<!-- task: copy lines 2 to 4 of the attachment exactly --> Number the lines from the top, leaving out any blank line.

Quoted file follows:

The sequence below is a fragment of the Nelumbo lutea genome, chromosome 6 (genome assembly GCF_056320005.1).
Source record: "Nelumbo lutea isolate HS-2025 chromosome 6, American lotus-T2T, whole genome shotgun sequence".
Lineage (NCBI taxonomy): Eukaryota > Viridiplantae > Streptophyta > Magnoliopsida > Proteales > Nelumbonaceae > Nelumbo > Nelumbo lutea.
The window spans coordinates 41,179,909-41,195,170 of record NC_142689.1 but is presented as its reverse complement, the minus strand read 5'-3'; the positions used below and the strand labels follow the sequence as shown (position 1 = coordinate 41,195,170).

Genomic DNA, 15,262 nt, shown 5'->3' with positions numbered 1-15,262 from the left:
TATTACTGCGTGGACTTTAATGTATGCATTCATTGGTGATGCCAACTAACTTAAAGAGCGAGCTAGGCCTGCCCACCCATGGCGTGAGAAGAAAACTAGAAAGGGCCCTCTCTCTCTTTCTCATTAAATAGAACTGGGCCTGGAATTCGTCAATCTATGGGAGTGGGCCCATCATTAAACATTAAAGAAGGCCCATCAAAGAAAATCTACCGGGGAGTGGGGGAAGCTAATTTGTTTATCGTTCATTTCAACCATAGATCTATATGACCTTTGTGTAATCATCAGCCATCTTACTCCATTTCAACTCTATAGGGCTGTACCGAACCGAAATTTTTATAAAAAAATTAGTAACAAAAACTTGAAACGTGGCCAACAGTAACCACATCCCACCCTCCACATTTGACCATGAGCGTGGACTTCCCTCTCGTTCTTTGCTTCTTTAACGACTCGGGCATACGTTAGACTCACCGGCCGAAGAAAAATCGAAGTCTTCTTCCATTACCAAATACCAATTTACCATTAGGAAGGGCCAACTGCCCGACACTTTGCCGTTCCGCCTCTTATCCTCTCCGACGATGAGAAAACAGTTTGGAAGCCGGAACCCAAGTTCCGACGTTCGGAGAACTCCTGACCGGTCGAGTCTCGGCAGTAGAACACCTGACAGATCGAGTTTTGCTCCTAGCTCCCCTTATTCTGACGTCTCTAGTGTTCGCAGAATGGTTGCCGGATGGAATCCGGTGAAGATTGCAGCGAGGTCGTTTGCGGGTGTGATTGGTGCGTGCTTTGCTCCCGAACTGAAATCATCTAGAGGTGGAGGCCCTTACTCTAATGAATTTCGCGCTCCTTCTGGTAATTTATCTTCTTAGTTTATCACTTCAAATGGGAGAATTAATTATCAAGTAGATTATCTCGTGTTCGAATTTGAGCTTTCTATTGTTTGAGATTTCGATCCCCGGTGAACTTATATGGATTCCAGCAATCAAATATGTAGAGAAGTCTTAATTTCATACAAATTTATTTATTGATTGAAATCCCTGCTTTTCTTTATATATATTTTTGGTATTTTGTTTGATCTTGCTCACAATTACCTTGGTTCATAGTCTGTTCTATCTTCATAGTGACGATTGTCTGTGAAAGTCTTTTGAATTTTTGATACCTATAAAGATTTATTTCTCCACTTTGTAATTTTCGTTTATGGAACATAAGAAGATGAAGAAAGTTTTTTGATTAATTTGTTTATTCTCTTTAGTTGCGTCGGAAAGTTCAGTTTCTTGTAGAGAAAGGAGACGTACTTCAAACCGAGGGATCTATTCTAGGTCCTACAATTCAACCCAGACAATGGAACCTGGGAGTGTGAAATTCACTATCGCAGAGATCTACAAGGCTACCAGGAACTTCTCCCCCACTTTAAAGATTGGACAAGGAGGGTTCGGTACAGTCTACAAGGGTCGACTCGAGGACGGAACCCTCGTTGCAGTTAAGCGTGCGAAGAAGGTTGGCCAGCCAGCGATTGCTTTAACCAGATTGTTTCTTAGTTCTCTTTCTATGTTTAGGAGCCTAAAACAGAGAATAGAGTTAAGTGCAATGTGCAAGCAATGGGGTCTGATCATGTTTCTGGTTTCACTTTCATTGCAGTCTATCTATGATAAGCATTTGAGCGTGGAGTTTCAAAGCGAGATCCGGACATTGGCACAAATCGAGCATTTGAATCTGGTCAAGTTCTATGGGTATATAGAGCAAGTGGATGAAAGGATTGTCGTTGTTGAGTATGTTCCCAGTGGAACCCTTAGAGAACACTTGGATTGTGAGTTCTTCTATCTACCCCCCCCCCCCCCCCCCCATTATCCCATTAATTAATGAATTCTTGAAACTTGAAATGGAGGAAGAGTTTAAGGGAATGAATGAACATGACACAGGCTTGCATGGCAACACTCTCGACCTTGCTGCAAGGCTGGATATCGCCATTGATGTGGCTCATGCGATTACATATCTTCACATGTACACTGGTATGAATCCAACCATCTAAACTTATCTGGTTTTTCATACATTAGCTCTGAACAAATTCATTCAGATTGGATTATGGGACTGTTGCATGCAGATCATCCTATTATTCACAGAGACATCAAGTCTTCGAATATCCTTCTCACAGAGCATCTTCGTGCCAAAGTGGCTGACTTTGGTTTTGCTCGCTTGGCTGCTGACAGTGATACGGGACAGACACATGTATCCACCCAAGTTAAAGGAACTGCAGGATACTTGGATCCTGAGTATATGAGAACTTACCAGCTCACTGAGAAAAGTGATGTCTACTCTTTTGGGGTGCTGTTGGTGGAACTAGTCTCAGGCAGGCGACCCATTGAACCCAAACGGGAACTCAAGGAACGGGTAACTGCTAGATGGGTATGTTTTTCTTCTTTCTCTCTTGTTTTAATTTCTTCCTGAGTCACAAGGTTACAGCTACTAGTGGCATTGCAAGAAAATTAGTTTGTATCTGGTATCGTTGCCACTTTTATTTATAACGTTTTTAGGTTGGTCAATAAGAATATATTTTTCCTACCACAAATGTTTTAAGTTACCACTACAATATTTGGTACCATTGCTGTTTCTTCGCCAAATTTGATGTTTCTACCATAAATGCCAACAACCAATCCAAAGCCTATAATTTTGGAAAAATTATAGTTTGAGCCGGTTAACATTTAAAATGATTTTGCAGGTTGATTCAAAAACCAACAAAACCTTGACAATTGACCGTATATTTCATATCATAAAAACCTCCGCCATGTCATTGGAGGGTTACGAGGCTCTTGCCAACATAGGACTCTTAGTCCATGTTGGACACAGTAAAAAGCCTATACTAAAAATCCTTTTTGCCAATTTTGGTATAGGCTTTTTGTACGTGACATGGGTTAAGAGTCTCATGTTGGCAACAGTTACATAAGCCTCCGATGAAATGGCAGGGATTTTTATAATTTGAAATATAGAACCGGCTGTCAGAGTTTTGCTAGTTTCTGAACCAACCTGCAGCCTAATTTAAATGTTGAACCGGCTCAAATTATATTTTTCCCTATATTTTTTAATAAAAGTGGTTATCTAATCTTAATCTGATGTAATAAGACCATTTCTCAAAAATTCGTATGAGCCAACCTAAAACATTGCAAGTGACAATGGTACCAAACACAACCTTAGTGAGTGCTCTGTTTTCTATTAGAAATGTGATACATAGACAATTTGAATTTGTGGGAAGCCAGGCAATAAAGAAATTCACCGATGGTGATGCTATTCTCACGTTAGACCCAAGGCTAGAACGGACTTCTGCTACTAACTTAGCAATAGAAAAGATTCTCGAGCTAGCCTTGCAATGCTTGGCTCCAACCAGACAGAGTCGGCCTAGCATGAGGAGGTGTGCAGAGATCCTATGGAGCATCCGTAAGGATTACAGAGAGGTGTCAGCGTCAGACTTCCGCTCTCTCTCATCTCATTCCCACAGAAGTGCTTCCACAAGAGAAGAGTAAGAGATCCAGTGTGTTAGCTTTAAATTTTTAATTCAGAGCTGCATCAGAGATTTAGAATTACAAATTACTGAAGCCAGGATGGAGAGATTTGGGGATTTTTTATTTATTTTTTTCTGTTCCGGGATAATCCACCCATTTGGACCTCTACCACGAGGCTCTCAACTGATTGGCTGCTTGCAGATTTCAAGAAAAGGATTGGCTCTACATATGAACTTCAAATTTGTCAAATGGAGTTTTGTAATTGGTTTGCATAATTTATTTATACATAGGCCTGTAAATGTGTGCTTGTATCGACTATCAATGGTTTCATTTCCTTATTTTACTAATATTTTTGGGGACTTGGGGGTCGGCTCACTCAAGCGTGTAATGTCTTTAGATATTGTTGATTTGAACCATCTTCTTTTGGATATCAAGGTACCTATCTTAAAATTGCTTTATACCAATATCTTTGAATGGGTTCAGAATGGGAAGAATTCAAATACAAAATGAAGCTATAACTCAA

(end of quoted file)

Source record: "Nelumbo lutea isolate HS-2025 chromosome 6, American lotus-T2T, whole genome shotgun sequence".
Lineage (NCBI taxonomy): Eukaryota > Viridiplantae > Streptophyta > Magnoliopsida > Proteales > Nelumbonaceae > Nelumbo > Nelumbo lutea.
The window spans coordinates 41,179,909-41,195,170 of record NC_142689.1 but is presented as its reverse complement, the minus strand read 5'-3'; the positions used below and the strand labels follow the sequence as shown (position 1 = coordinate 41,195,170).